Charlie Banacos: Recollections of a Legend
"As you know I was one of the few that played with Charlie years ago. Trust me, he was a great pianist, also. I mean really great. I loved the guy and the world will miss him."
"Studying with Charlie was the most important thing I ever did in my life.
"I had the pleasure of studying with Charlie Banacos for the better part of 30 years. He is the greatest teacher I ever had. What a great spirit, what a special person, such positive energy. We need more people like him. There are so few. I will miss him forever and I aspire to be like him."
"Michael and I are very sad. We will miss him so much.
""Charlie Banacos helped me to organize my musical concepts. I always have a lot of ideas. Charlie's mind works like no other. He sees structure where I see chaos. He is a genius. He always gave me composition homework. Many of my tunes are based on his principles.
"I started studying with Charlie when I first came to America from Europe. He had a way of untangling the mysteries of jazz for everybody, especially his students from other countries that didn't grow up listening to jazz. His teaching was very personal. I remember asking him once about an exercise he had given to Michael and he said: Why do all my students want to know what I teach the other students? It's like trading prescriptions from a doctor! I kept studying with him for many years after moving to New York. I would send my latest recording and ask for my prescription. He was always encouraging, amazingly creative and very, very accurate. I will miss Charlie so much."
"I did take a few lessons from Charlie. I paid him for a series of three lessons. I only managed to take two of them. It's funny though. I use the little things from the lessons every night. Due to my touring and over all laziness, I never took the last lesson. We had an ongoing joke that I was his best student, and that he owed me this lesson, meanwhilethis was 10 years later. He was truly a funny guy and a hell of a teacher."
"The best jazz teacher I've ever known.
"He mostly affected how I practice. From him I got the idea that anything musical can be broken down into something that can be practiced efficiently, no matter how nebulous it seems initially. That's what enables me now to feel like I'm developing continually under my own steam, following my ideas where they'll lead me.
"I'd heard about Charlie for years from friends who were studying with him. I got on his waiting list and about a year later his secretary called to schedule a lesson time. This would have been around 1980. When I finally met him I was shocked that he was so young. I had assumed such a legendary teacher would have to be much older. He seemed like a kid, inside and out. A kid with the vast musical comprehension of a master. Not that he would ever dwell on that fact for even one secondhe was too busy focusing on the student and the work that needed to be done.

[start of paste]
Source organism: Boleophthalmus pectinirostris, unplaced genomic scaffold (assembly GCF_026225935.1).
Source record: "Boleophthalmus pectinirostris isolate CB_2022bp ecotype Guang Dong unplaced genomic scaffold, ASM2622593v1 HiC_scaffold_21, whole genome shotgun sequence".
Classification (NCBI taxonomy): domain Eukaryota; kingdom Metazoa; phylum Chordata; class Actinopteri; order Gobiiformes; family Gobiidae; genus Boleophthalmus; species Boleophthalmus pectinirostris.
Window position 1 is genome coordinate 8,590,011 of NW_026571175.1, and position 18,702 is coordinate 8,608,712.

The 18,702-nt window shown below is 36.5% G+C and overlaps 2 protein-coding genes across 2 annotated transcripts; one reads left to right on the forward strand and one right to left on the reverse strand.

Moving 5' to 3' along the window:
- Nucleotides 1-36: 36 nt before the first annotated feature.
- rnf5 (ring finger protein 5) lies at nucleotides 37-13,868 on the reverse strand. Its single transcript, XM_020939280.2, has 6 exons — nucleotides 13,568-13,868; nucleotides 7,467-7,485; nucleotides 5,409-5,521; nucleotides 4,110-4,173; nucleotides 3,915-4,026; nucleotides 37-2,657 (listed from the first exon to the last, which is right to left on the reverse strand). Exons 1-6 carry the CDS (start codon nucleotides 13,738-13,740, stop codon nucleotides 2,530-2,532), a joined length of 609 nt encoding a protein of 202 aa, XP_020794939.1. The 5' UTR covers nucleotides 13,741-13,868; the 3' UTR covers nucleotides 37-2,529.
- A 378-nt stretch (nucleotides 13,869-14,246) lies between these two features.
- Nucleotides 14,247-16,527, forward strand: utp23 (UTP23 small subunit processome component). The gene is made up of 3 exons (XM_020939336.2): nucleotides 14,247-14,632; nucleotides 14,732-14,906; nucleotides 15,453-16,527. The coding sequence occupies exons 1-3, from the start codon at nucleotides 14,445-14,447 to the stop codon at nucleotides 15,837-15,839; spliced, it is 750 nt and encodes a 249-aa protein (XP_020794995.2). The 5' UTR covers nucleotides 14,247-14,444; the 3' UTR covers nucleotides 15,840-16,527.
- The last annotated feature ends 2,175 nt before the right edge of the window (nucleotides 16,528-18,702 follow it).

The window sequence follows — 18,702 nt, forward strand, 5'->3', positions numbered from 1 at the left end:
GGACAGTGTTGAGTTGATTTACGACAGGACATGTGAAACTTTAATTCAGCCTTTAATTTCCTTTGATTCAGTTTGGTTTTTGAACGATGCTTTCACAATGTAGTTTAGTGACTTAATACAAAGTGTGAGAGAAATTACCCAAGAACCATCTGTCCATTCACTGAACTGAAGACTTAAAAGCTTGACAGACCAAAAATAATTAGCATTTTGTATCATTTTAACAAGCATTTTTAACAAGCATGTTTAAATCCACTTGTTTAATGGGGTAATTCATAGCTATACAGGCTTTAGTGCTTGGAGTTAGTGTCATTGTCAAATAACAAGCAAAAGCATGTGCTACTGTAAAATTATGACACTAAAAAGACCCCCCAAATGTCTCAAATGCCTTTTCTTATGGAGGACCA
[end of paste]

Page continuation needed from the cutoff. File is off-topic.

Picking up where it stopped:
"I was with him for a year. We went through his exercises which, amazingly, summarized jazz history up to that point. Like all his students I worked hard, harder than ever before. I'd just graduated from music school but had never been inspired like that. His students trusted him and were willing to scale whatever mountains he pointed us to. We didn't want to let him down. I used to love hearing him in the lessons, he was such a fantastic pianist. And if he got excited by something I played I really took it to heart.
"Charlie taught me how to practice. His methods inspired me to come up with an approach of my own that would face the math and follow the muse, like his did. But all that happened later. At the time I was too busy logging the insane hours necessary to cover his workload.
"A few years after studying with him I was stuck in purgatory in Boston, doing silly gigs and getting nowhere. One day I heard a message on my machineit was Charlie. 'Hey Waaaaayne, hey Waaaaayne,' he said. 'Move to New York, man! You gotta get out of here, man!! Go to New York!!' I hadn't talked to him in ages, I don't know how he knew what I was going through. But I more or less packed my bags the next day and got the hell out of there. Another thing to thank him for.